|Title||Optimism and Death: Predicting the Course and Consequences of Depression Trajectories in Response to Heart Attack|
|Publication Type||Journal Article|
|Year of Publication||2014|
|Authors||Galatzer-Levy, IR, Bonanno, GA|
|Pagination||2177 - 2188|
|Keywords||Depressive symptoms, Health Shocks, Heart disease, Mortality, Older Adults, Optimism|
The course of depression in relation to myocardial infarction (MI), commonly known as heart attack, and the consequences for mortality are not well characterized. Further, optimism may predict both the effects of MI on depression as well as mortality secondary to MI. In the current study, we utilized a large population-based prospective sample of older adults (N = 2,147) to identify heterogeneous trajectories of depression from 6 years prior to their first-reported MI to 4 years after. Findings indicated that individuals were at significantly increased risk for mortality when depression emerged after their first-reported MI, compared with resilient individuals who had no significant post-MI elevation in depression symptomatology. Individuals with chronic depression and those demonstrating pre-event depression followed by recovery after MI were not at increased risk. Further, optimism, measured before MI, prospectively differentiated all depressed individuals from participants who were resilient.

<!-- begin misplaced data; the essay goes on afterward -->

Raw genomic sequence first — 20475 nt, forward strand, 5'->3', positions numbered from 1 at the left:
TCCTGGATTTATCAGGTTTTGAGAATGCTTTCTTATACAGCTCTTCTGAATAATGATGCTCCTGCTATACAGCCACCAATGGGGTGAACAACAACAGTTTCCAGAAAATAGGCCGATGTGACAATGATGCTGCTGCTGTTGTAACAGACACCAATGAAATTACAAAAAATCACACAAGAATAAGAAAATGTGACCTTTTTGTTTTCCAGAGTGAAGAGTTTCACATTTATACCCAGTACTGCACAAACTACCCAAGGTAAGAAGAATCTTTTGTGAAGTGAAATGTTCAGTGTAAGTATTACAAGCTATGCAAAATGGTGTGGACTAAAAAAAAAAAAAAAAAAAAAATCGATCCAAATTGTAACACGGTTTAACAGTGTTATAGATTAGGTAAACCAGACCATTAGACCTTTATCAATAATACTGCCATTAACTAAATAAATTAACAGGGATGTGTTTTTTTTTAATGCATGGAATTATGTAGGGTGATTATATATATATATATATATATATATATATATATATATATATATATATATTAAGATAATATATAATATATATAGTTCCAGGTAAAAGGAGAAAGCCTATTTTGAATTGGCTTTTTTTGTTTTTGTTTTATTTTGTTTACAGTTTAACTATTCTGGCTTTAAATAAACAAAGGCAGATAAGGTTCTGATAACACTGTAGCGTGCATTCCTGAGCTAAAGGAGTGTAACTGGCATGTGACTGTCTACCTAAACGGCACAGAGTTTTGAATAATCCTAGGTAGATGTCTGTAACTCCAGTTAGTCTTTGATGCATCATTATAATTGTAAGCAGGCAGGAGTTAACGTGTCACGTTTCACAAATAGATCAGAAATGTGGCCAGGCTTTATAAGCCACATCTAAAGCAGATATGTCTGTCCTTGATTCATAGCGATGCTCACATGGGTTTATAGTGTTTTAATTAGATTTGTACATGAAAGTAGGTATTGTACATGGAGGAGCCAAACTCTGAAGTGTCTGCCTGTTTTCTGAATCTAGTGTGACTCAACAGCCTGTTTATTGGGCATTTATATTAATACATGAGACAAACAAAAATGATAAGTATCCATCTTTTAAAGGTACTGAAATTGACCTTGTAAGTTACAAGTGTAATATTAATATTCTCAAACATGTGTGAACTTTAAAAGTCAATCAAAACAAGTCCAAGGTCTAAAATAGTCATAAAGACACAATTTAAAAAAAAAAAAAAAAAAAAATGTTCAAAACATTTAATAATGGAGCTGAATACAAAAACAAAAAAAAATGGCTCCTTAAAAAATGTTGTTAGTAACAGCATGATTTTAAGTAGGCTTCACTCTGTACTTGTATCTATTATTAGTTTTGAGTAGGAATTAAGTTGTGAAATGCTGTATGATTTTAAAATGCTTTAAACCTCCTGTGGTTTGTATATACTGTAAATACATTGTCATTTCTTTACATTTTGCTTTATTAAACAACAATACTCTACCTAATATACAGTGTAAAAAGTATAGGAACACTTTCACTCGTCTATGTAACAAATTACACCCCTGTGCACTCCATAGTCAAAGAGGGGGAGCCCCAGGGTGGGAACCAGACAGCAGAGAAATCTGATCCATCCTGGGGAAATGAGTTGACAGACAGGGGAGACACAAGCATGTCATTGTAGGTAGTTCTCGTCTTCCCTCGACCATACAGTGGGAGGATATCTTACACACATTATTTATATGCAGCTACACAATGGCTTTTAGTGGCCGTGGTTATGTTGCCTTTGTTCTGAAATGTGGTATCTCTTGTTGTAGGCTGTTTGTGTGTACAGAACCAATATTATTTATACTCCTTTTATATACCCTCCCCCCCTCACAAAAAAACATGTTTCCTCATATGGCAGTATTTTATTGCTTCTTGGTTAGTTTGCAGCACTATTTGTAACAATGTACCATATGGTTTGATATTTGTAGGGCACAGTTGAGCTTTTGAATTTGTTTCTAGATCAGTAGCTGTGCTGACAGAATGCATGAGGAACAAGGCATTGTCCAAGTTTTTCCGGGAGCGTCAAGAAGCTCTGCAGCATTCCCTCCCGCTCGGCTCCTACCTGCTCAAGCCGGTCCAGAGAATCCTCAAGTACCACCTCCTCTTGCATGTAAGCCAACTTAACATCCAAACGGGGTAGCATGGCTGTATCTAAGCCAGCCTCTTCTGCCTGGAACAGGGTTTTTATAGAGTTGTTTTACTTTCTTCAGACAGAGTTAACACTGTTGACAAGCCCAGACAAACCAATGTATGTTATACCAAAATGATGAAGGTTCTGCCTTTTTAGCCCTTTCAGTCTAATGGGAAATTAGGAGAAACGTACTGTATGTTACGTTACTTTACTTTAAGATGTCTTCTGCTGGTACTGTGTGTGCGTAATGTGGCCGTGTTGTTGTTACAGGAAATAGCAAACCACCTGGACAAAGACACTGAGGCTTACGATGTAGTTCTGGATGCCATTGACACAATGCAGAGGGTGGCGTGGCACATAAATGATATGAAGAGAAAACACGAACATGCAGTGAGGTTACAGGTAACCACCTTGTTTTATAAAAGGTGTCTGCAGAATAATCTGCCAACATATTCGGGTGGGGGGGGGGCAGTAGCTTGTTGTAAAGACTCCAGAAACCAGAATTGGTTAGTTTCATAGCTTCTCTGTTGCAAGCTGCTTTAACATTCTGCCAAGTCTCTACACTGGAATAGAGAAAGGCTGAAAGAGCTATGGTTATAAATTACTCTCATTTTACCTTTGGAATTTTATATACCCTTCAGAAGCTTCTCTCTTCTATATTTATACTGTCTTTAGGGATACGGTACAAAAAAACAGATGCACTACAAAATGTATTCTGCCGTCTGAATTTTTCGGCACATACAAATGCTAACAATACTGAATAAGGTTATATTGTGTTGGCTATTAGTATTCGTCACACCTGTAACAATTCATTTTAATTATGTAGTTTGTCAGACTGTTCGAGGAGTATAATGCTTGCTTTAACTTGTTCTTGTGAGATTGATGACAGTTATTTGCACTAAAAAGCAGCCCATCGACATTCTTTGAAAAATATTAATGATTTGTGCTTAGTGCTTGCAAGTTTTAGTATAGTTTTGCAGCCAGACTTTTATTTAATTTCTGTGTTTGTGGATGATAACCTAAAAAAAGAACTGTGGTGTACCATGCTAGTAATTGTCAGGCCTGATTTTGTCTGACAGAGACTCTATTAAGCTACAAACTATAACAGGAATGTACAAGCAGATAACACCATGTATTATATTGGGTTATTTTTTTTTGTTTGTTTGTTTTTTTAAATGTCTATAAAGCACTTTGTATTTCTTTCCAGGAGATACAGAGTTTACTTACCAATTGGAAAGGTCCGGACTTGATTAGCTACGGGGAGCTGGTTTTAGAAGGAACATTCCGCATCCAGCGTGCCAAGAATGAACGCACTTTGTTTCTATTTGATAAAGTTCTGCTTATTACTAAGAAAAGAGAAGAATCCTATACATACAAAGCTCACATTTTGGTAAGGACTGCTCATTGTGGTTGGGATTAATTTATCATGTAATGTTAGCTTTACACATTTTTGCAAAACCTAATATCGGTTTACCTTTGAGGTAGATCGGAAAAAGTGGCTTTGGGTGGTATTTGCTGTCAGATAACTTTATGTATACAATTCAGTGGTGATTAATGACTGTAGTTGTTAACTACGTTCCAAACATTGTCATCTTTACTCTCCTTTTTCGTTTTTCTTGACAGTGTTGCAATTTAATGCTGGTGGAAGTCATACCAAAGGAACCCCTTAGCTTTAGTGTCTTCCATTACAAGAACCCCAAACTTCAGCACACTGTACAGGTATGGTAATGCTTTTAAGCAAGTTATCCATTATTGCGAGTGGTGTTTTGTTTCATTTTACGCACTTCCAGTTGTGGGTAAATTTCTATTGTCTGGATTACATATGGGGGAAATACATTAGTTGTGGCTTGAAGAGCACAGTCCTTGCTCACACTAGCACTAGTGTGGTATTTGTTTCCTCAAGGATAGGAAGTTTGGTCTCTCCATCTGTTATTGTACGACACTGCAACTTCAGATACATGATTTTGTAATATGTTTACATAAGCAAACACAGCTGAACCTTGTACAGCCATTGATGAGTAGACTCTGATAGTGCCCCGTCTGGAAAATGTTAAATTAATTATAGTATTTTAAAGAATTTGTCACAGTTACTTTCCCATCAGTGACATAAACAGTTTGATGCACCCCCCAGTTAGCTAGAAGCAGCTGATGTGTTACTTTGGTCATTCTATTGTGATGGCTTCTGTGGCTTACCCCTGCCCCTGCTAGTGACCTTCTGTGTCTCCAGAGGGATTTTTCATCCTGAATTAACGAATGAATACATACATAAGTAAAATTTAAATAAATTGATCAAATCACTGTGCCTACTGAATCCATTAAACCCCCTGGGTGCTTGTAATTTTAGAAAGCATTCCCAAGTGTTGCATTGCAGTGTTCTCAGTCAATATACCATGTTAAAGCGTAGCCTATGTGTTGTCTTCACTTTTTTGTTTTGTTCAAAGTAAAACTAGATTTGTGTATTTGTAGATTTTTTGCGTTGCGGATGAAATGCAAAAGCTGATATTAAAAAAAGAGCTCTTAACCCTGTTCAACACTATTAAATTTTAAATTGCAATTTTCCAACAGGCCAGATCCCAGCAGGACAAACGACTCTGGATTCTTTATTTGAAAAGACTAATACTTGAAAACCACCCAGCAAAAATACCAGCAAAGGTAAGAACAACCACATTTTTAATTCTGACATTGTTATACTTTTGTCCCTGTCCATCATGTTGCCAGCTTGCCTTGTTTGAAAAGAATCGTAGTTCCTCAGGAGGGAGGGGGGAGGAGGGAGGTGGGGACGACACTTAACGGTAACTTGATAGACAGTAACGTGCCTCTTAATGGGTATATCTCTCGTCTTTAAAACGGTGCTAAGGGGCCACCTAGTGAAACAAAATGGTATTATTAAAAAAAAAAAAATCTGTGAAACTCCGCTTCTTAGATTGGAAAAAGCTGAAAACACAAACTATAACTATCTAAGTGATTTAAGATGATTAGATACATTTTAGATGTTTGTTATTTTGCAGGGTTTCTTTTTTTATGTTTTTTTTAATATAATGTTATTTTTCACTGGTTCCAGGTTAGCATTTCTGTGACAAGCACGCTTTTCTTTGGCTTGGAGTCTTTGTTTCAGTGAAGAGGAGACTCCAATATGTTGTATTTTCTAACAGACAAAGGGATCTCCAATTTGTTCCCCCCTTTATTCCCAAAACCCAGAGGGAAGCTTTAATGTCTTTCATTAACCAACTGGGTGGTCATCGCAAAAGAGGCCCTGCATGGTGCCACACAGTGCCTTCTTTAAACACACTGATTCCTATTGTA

|Short Title||Psychological Science|